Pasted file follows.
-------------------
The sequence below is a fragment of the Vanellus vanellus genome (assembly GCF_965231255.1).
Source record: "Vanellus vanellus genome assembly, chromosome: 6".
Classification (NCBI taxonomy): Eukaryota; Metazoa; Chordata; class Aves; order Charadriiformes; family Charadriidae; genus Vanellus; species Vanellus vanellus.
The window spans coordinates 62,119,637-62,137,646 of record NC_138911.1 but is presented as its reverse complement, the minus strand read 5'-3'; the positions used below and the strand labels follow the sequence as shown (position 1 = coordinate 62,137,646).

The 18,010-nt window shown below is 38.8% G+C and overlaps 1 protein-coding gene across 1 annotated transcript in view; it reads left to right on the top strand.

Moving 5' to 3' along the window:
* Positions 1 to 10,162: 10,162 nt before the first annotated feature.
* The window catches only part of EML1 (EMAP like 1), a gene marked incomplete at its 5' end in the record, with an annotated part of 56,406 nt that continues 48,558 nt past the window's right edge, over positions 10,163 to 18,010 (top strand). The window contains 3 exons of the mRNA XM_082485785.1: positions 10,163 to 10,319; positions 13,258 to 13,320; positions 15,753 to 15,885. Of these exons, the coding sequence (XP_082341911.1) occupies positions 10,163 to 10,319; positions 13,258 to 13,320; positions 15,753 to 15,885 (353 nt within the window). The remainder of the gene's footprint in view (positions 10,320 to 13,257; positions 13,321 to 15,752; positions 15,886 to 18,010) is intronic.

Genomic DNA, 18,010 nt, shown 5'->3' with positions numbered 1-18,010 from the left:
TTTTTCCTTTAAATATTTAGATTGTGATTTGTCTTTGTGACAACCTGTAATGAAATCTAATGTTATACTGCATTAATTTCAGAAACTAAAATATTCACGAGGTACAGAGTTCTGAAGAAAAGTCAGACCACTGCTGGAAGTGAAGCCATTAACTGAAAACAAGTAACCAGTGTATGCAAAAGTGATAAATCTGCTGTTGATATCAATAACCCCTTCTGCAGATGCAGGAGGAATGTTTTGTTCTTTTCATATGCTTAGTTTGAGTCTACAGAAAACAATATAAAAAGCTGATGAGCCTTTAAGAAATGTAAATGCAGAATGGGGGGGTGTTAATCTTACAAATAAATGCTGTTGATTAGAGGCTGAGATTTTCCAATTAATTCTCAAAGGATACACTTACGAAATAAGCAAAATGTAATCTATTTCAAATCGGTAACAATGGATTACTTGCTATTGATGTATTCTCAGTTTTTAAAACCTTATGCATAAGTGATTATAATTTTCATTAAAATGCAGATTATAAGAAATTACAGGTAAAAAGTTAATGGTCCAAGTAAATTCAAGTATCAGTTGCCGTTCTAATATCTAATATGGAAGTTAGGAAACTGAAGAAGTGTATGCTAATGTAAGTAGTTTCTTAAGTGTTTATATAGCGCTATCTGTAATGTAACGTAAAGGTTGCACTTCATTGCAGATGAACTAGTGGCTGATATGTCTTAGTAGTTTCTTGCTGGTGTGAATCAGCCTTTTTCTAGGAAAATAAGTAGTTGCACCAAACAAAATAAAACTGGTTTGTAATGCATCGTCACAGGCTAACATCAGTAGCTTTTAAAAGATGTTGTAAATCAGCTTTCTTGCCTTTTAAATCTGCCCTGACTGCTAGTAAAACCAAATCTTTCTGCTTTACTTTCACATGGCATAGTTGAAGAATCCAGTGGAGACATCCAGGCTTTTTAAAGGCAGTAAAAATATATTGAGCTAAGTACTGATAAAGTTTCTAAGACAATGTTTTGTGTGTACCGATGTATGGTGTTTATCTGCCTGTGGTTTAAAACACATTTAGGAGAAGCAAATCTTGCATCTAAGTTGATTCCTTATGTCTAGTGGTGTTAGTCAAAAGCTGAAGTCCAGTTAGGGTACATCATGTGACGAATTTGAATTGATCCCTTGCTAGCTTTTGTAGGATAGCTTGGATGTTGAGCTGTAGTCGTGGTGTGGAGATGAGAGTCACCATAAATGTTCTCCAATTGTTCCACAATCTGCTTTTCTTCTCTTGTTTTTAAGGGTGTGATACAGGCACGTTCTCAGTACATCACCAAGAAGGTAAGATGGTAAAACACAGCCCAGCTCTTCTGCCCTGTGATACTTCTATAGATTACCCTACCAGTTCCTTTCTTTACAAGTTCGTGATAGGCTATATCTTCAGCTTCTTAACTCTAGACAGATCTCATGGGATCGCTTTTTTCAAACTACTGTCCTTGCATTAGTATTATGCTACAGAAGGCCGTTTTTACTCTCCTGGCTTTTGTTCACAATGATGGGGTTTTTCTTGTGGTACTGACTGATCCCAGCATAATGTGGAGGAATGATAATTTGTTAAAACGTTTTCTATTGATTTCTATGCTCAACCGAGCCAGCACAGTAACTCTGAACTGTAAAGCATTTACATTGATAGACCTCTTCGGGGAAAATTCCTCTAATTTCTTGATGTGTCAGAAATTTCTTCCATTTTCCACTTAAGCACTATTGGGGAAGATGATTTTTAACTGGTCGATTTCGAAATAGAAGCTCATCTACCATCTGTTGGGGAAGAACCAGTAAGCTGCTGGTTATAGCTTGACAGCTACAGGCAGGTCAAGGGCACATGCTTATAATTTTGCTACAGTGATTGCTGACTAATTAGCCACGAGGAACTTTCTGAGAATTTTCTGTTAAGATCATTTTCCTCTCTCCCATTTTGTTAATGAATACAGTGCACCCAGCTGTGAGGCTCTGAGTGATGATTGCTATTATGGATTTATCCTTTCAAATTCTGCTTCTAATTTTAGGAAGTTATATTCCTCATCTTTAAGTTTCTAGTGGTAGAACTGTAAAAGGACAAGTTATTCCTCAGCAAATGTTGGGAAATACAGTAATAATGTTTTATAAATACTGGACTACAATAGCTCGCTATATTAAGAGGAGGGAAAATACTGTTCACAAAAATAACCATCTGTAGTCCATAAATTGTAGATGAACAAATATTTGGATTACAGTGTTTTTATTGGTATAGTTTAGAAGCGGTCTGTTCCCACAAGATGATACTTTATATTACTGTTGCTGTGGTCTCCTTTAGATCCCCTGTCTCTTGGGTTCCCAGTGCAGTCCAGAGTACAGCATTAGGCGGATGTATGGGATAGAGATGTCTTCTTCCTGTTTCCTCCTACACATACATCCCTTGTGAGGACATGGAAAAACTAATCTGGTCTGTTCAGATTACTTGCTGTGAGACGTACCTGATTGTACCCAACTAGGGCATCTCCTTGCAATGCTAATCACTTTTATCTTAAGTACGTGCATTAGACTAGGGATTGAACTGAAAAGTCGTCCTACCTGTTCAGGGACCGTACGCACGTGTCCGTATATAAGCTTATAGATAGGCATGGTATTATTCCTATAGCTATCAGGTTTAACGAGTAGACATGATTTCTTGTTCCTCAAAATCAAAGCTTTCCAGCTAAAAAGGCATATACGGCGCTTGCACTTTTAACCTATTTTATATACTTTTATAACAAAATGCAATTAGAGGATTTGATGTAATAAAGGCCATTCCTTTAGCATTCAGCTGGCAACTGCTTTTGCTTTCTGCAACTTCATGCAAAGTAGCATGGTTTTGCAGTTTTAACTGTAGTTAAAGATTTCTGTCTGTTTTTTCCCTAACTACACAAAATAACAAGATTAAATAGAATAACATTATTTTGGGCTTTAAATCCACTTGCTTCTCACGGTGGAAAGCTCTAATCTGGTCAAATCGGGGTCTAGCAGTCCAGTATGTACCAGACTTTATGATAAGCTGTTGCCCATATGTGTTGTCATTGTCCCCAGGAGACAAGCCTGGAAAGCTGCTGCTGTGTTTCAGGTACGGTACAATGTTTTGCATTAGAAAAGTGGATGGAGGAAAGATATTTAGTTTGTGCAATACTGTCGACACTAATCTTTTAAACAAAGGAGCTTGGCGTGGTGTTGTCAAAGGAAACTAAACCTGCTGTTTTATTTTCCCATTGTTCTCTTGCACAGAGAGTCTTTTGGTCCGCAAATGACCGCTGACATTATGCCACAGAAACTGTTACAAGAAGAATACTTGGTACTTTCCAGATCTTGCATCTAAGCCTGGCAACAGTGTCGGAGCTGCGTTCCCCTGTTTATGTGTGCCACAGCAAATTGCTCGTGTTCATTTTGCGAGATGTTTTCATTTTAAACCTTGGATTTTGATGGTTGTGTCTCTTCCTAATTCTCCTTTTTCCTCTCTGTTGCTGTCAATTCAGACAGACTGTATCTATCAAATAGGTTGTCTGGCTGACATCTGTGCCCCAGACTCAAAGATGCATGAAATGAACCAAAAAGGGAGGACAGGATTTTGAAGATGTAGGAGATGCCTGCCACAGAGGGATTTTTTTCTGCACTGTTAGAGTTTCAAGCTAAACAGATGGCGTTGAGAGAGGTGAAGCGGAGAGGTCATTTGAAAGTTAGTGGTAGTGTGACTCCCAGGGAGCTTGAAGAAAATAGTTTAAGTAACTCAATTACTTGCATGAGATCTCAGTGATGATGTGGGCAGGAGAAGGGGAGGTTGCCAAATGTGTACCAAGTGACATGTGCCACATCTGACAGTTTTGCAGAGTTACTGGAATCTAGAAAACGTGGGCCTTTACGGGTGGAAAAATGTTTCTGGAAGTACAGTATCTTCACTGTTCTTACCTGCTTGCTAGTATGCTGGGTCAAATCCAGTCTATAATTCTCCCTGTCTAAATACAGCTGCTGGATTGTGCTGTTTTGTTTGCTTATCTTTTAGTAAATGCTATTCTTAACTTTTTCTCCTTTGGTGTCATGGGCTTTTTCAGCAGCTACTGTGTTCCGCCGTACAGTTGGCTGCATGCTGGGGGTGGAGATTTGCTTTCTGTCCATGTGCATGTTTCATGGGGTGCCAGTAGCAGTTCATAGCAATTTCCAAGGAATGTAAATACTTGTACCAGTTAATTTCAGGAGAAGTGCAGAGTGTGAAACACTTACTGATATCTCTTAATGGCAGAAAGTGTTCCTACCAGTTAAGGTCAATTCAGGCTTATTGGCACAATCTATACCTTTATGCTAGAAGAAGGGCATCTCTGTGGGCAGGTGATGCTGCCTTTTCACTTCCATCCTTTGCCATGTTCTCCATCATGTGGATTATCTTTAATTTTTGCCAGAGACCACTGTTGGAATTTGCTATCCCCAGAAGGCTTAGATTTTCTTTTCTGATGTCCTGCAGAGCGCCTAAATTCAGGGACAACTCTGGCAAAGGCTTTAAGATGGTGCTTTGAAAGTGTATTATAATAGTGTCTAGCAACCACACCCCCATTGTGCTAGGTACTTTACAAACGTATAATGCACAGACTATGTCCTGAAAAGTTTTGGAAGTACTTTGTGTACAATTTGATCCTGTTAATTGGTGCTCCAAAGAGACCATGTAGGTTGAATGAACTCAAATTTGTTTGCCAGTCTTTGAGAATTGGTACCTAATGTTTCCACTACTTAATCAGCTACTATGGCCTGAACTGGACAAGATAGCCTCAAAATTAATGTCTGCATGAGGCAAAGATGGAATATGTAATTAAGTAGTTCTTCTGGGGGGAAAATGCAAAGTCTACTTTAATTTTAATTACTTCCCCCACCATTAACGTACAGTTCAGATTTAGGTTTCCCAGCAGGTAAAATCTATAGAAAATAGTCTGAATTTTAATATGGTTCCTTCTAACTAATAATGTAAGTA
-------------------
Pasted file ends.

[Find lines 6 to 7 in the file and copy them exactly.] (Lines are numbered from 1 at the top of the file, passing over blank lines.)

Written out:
Moving 5' to 3' along the window:
* Positions 1 to 10,162: 10,162 nt before the first annotated feature.